An aerial view shows the Silicon Valley location of IBM in San Jose, California April 21, 2000.
An aerial view shows the Silicon Valley location of IBM in San Jose, California April 21, 2000. - 
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When we think of tech, we think Silicon Valley. But that could change. Places like Omaha, Nebraska and Philadelphia are becoming promising areas for startups to develop and grow. In this series, we’re looking for cities that might become home to the next big thing.


Part of my job as the host of a show about technology’s impact on society is to try to spot trends. I’ve seen the breathtaking impact of the tech industry’s explosion over the last several years, with its epicenter in Silicon Valley. It’s led people in cities around the country and the world to ask the inevitable question: Why there and not here?

Politicians, entrepreneurs, investors, real estate developers and web developers have been hoping to answer this question by turning their own communities into tech hubs. Cities are giving tax breaks to attract businesses and talent; companies are building new co-working spaces, trying to draw talent.

Atlanta; Durham, North Carolina; Phoenix; Philadelphia; Kansas City, Missouri — all of these places and many more seem on the brink of becoming hot spots for tech innovation and entrepreneurship. Some, like Austin, Texas, already seem well on their way.

But are they? It depends on where you look and who you talk to. Some of these places have rich histories of innovation they’re trying to rejuvenate; still others are taking cues from more famous places to build their own momentum. Many of the boosters of these places say they want to be “the next Silicon Valley.” Is there a set of ingredients that is present at any successful tech hub? Yes. Here’s our shortlist — add your own ingredients, tell us if you live in a tech hub and if not, what it’s missing, in the comments.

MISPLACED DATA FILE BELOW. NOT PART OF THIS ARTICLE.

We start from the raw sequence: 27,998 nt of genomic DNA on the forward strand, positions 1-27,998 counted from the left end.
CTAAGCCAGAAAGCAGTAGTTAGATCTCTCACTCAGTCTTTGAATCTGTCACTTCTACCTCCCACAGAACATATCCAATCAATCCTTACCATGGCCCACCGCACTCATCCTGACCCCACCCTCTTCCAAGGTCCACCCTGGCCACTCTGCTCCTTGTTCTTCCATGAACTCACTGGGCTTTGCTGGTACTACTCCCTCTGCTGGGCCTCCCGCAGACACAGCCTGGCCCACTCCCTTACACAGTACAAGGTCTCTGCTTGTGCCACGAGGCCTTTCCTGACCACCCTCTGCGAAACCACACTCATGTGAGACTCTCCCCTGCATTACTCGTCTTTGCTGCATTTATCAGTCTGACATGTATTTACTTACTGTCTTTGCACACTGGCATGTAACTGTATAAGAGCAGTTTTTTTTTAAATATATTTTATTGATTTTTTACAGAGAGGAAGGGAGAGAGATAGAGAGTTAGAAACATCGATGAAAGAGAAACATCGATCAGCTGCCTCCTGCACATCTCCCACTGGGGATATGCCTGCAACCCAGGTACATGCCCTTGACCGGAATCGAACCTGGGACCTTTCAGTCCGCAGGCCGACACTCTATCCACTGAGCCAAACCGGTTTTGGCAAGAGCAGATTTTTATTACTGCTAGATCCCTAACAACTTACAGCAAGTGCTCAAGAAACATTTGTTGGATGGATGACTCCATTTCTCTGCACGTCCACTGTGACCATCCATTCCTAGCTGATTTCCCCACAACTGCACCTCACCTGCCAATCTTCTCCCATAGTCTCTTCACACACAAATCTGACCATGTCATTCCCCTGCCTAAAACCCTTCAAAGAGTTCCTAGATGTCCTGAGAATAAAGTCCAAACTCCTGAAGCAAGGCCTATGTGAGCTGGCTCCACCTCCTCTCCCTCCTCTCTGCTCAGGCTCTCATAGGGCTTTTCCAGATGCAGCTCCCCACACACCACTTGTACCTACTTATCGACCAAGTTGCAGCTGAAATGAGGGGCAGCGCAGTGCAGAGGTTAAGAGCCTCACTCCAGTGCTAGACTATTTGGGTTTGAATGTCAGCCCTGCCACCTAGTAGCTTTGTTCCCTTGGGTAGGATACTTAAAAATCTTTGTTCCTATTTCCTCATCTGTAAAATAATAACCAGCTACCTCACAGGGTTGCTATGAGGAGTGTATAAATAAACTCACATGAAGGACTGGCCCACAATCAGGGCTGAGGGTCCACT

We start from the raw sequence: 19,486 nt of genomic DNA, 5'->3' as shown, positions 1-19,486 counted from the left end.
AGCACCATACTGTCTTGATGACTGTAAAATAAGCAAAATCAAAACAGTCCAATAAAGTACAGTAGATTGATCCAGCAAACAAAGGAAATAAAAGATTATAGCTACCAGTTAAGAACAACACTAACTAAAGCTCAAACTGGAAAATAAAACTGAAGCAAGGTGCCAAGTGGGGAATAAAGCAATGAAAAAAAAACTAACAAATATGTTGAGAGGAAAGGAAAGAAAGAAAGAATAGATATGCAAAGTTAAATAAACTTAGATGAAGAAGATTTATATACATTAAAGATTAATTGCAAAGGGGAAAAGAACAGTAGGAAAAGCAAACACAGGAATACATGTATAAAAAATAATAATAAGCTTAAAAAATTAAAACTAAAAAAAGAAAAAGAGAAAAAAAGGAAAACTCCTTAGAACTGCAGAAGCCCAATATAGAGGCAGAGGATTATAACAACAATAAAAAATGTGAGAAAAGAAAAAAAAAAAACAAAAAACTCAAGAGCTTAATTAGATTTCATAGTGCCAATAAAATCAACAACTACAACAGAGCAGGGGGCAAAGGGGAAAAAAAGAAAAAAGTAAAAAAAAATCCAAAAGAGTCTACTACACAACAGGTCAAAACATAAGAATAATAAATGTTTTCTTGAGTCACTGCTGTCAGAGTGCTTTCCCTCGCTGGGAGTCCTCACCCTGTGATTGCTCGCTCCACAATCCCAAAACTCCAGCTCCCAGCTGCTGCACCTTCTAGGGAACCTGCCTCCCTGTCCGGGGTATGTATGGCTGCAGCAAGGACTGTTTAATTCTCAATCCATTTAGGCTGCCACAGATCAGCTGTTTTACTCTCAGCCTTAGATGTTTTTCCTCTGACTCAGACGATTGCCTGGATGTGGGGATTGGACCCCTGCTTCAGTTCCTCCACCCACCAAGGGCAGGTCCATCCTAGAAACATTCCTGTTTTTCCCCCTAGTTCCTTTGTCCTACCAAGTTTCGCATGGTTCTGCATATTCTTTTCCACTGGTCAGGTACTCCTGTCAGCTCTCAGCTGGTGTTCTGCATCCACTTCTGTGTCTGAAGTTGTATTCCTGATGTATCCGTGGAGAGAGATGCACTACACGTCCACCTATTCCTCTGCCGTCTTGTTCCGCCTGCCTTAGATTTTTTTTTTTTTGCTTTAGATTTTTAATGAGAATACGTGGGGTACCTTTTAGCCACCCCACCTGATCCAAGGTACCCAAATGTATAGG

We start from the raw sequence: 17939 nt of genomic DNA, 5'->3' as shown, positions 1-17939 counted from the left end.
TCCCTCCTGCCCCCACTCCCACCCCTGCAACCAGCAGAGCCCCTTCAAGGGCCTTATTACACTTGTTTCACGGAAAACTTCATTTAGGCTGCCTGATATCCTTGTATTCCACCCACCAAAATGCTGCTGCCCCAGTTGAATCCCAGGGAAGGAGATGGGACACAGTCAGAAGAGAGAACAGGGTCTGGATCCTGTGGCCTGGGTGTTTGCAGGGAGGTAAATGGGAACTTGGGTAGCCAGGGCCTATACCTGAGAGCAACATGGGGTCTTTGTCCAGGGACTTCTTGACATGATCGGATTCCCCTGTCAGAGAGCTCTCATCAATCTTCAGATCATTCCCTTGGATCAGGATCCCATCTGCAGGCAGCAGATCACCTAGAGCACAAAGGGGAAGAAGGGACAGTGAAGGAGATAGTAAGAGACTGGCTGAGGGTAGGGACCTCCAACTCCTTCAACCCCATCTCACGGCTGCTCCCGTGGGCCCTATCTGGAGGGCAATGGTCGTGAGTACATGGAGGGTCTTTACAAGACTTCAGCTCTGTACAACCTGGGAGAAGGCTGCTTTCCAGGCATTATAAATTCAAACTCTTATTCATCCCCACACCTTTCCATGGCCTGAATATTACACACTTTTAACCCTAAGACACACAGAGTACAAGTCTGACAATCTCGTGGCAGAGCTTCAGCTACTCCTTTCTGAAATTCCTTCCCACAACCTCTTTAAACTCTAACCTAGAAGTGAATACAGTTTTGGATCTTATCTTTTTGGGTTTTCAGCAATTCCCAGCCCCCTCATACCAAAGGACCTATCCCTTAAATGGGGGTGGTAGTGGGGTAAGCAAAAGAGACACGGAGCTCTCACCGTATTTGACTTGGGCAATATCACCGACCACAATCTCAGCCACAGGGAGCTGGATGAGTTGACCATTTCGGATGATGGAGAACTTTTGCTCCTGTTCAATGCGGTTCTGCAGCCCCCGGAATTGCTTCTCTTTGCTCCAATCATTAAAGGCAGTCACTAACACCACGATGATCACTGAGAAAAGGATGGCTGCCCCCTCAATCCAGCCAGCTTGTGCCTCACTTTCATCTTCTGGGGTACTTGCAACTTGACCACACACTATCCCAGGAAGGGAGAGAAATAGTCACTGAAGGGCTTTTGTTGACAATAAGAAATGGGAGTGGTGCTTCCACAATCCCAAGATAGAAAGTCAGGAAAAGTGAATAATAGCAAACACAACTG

Government support

Whether it’s a “relaxed regulatory environment,” tax breaks and government grants, or just collaboration from a tech-friendly administration, the positioning of state and local governments play a big role in making a city friendly for startups and entrepreneurs.

Home-grown talent

Established tech firms are already fighting over talent because there isn’t enough. So does your community have a research university or a college close by? Does it have several? What about coding academies or other private organizations that can offer adult education, mentorship, and rigorous research into creating the software and hardware that industries of the present and future need? These things create a well and a pipeline for local talent and a local tech “scene.”

Venture capital

Venture capital is a key ingredient for tech startups because even though a lot of technology is relatively cheap to build in 2017, there’s a lot of risk involved. Talent follows that money. If you want local startups, you need wealth in the community that is ready and willing to invest in risky endeavors that might not pay off. This happens all the time in cities everywhere, from restaurants to real estate. But venture capitalists who want to buy into the next Facebook are a unique set.

Culture

Every urban environment benefits from local culture and entertainment. Because there’s a battle for talent, skilled tech workers want to live in a place where they’ll be happy. That might mean affordable rent, or it might mean sufficient entertainment for people who have just graduated college and are ambitious to make their mark on the world. If people think they can do that in your community, you’re in good shape. If they think they need to go somewhere else, you’re not.

Follow Ben Johnson at @TheBrockJohnson